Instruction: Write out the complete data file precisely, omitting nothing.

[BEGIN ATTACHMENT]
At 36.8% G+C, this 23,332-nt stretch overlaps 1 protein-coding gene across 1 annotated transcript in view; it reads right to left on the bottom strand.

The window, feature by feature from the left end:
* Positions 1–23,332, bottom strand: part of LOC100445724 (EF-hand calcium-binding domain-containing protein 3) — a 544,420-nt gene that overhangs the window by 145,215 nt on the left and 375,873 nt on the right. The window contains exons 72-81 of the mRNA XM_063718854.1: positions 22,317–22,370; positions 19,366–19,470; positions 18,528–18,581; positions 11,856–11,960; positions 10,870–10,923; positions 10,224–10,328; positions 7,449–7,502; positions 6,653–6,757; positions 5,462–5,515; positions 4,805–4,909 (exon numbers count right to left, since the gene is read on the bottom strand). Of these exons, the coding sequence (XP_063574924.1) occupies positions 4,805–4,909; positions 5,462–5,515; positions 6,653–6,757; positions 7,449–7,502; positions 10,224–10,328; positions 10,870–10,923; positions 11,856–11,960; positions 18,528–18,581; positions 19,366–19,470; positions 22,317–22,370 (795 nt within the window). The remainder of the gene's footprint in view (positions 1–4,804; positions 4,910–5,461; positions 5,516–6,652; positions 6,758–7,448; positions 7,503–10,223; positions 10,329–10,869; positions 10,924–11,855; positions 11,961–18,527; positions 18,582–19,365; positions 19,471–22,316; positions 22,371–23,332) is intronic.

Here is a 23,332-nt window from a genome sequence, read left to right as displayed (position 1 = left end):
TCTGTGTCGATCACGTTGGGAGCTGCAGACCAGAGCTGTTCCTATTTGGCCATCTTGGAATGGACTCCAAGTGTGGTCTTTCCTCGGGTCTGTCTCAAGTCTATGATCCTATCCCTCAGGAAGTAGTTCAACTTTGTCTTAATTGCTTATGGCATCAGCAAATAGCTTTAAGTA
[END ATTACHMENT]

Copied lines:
At 36.8% G+C, this 23,332-nt stretch overlaps 1 protein-coding gene across 1 annotated transcript in view; it reads right to left on the bottom strand.

The window, feature by feature from the left end:
* Positions 1–23,332, bottom strand: part of LOC100445724 (EF-hand calcium-binding domain-containing protein 3) — a 544,420-nt gene that overhangs the window by 145,215 nt on the left and 375,873 nt on the right. The window contains exons 72-81 of the mRNA XM_063718854.1: positions 22,317–22,370; positions 19,366–19,470; positions 18,528–18,581; positions 11,856–11,960; positions 10,870–10,923; positions 10,224–10,328; positions 7,449–7,502; positions 6,653–6,757; positions 5,462–5,515; positions 4,805–4,909 (exon numbers count right to left, since the gene is read on the bottom strand). Of these exons, the coding sequence (XP_063574924.1) occupies positions 4,805–4,909; positions 5,462–5,515; positions 6,653–6,757; positions 7,449–7,502; positions 10,224–10,328; positions 10,870–10,923; positions 11,856–11,960; positions 18,528–18,581; positions 19,366–19,470; positions 22,317–22,370 (795 nt within the window). The remainder of the gene's footprint in view (positions 1–4,804; positions 4,910–5,461; positions 5,516–6,652; positions 6,758–7,448; positions 7,503–10,223; positions 10,329–10,869; positions 10,924–11,855; positions 11,961–18,527; positions 18,582–19,365; positions 19,471–22,316; positions 22,371–23,332) is intronic.

Here is a 23,332-nt window from a genome sequence, read left to right as displayed (position 1 = left end):
TCTGTGTCGATCACGTTGGGAGCTGCAGACCAGAGCTGTTCCTATTTGGCCATCTTGGAATGGACTCCAAGTGTGGTCTTTCCTCGGGTCTGTCTCAAGTCTATGATCCTATCCCTCAGGAAGTAGTTCAACTTTGTCTTAATTGCTTATGGCATCAGCAAATAGCTTTAAGTA